The second of the To skolesange (Two School Songs) (1929) is a fast, rhythmically pointed Nu er for stakket tid forbi (It’s over for a short respite), CNW 344 (for mixed choir) to which this choir bring a real lightness of touch with a lovely slower central section.

The male voices of the Danish National Vocal Ensemble bring Det bødes der for i lange år (You suffer throughout an age of pain), CNW 357 (1887) providing a fine blend of timbres in this more sombre setting that these singers, nevertheless, keep moving at a fine pace.

Aftenstemning (Alt skoven sig fordunkler) (Evening: The woods are dimly listening), CNW 359 is heard here in a quite beautiful setting for male voices, finely controlled and shaped, extracting the full feeling from the texts.

The male voices bring a beautifully nuanced performance of Påskeliljen (Påskeblomst! en dråbe stærk) (The Daffodil: ‘Easter bloom! A potent drink’), CNW 361 (1910) with a hymn like feel, often with a lovely restraint.
It is the Danish National Children's Choir conducted by Susanne Wendt that bring us Barnets sang (Kom, i dag må alle synge) (Children’s Song: ‘Come today and join the chorus’), CNW 301 (1905) (for children’s choir), a joyful song with some very fine sonorities and harmonies.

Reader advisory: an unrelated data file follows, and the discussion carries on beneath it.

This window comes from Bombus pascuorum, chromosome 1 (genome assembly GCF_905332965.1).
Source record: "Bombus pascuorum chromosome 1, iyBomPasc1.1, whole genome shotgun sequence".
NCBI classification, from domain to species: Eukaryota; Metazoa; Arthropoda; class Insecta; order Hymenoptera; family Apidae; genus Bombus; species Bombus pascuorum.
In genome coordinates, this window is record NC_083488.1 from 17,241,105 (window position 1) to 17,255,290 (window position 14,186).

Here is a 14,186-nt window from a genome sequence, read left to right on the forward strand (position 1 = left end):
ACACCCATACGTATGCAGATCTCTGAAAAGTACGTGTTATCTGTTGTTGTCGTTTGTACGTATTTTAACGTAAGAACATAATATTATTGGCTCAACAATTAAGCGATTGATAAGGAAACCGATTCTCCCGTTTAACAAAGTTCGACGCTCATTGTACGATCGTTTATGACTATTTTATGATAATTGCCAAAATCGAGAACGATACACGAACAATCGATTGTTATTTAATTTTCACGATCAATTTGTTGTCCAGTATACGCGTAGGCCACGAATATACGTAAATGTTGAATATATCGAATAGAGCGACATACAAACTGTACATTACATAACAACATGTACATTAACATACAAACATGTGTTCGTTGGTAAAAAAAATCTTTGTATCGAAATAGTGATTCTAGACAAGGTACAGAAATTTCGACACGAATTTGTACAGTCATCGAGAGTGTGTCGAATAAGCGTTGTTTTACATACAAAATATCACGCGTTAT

Susanne Wendt also directs the Danish National Junior Choir in Grøn er vårens hæk (Springtime hedge is green), CNW 268 (for children’s choir) where these young singers expertly weave some lovely vocal lines.

Jeg ved en lærkerede (Two larks in love have nested), CNW 262 (1924) (for children’s choir) brings back the Danish National Children's Choir in a slow moving setting, achieving fine accuracy and a lovely harmony.

The Junior Choir bring a lovely gentle flow to Solen er så rød, mor (Look! the sun is red, mum), CNW 263 (1924) (for children’s choir) with these young singers bringing a lovely lilt.

Michael Schønwandt directs the Danish National Concert Choir for Sangen til Danmark (Som en rejselysten flåde) (The Song to Denmark: ’There’s a fleet of floating islands’), CNW 237 (1920) (version for mixed choir) who rise up with a very fine choral texture, finely controlled, finding many fine nuances.

There are two pieces from an Arrangement of Kantate ved Aarhus Landsudstillings åbningshøjtidelighed 1909 (Cantata for the Opening Ceremony of the National Exhibition in Aarhus 1909) (1913) for mixed choir. Danmark, du kornblonde datter (Denmark, ye corn-golden daughter), CNW 342 the National Concert Choir bringing some fine harmonies and textures, rising to some powerful moments and Skummende lå havet (Foaming high, the waters rushed heavily ashore), CNW 341 where the choir bring much fine energy and agility as well as finely controlled dynamics.